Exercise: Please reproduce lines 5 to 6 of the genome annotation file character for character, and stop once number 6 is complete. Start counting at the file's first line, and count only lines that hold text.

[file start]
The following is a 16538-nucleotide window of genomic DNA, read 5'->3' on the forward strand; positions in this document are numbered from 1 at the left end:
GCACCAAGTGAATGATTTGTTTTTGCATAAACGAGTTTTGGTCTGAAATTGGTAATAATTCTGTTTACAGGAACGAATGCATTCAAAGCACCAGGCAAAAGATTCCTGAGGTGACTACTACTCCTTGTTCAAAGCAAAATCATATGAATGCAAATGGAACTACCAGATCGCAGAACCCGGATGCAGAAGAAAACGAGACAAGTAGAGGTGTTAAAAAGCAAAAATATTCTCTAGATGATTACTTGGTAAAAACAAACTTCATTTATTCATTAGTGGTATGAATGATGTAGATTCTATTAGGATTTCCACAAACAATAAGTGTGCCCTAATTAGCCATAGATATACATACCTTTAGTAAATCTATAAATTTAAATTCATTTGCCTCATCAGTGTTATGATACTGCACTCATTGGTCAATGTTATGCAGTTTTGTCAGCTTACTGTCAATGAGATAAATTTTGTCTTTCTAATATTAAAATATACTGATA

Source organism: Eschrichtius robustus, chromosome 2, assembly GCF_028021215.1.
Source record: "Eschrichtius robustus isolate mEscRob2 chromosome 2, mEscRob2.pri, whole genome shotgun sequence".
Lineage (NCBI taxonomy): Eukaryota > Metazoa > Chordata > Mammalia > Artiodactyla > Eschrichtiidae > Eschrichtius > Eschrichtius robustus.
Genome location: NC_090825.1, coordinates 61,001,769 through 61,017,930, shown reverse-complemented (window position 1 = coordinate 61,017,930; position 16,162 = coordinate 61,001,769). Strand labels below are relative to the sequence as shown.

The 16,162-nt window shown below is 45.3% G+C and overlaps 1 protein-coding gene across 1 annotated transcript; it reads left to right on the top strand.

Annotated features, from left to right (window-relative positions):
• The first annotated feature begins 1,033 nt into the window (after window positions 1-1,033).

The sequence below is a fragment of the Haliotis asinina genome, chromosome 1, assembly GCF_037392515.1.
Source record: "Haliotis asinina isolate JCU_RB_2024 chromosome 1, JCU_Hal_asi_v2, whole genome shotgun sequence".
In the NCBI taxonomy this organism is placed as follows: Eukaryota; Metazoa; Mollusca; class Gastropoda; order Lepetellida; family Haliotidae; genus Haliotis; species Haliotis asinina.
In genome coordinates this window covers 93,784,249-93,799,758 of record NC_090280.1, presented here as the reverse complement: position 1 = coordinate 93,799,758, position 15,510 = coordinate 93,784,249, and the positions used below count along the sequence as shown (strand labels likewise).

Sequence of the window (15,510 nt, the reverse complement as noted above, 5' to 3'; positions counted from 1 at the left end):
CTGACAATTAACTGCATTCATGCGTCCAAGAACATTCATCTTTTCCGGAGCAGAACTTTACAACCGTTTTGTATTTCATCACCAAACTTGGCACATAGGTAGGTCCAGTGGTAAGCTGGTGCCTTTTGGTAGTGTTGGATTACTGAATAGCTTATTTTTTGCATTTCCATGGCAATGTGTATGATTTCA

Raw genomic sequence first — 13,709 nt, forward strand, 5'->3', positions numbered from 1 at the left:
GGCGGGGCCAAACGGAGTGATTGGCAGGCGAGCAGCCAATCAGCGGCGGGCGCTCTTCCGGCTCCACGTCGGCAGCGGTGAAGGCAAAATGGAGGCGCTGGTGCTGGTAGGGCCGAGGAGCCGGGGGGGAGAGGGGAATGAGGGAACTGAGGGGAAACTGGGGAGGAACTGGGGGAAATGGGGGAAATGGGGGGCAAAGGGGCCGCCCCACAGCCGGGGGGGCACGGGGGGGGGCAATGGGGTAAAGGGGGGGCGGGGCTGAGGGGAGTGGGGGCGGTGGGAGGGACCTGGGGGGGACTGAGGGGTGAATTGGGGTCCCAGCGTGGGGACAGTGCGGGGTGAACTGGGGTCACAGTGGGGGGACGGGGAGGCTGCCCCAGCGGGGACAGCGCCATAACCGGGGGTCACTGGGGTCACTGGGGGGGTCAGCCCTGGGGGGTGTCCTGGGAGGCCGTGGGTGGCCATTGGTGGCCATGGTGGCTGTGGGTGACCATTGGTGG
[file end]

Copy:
Lineage (NCBI taxonomy): Eukaryota > Metazoa > Chordata > Mammalia > Artiodactyla > Eschrichtiidae > Eschrichtius > Eschrichtius robustus.
Genome location: NC_090825.1, coordinates 61,001,769 through 61,017,930, shown reverse-complemented (window position 1 = coordinate 61,017,930; position 16,162 = coordinate 61,001,769). Strand labels below are relative to the sequence as shown.